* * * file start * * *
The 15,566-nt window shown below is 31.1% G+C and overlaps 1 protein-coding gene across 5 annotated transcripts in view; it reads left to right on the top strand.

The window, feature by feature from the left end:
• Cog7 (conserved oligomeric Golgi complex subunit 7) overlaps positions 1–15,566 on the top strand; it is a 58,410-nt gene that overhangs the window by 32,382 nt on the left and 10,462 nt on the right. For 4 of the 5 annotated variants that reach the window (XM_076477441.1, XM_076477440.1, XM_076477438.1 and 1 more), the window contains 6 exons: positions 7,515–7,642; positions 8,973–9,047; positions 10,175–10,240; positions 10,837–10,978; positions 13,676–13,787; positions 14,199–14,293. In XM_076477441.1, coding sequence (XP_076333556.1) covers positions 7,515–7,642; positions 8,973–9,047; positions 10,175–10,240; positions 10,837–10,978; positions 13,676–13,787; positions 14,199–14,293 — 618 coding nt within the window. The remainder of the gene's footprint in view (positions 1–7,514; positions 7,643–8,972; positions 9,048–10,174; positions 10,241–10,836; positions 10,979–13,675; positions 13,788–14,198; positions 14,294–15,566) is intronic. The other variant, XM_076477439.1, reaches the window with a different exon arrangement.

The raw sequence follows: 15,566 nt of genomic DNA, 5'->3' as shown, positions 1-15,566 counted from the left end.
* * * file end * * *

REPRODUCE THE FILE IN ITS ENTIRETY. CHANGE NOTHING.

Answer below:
The 15,566-nt window shown below is 31.1% G+C and overlaps 1 protein-coding gene across 5 annotated transcripts in view; it reads left to right on the top strand.

The window, feature by feature from the left end:
• Cog7 (conserved oligomeric Golgi complex subunit 7) overlaps positions 1–15,566 on the top strand; it is a 58,410-nt gene that overhangs the window by 32,382 nt on the left and 10,462 nt on the right. For 4 of the 5 annotated variants that reach the window (XM_076477441.1, XM_076477440.1, XM_076477438.1 and 1 more), the window contains 6 exons: positions 7,515–7,642; positions 8,973–9,047; positions 10,175–10,240; positions 10,837–10,978; positions 13,676–13,787; positions 14,199–14,293. In XM_076477441.1, coding sequence (XP_076333556.1) covers positions 7,515–7,642; positions 8,973–9,047; positions 10,175–10,240; positions 10,837–10,978; positions 13,676–13,787; positions 14,199–14,293 — 618 coding nt within the window. The remainder of the gene's footprint in view (positions 1–7,514; positions 7,643–8,972; positions 9,048–10,174; positions 10,241–10,836; positions 10,979–13,675; positions 13,788–14,198; positions 14,294–15,566) is intronic. The other variant, XM_076477439.1, reaches the window with a different exon arrangement.

The raw sequence follows: 15,566 nt of genomic DNA, 5'->3' as shown, positions 1-15,566 counted from the left end.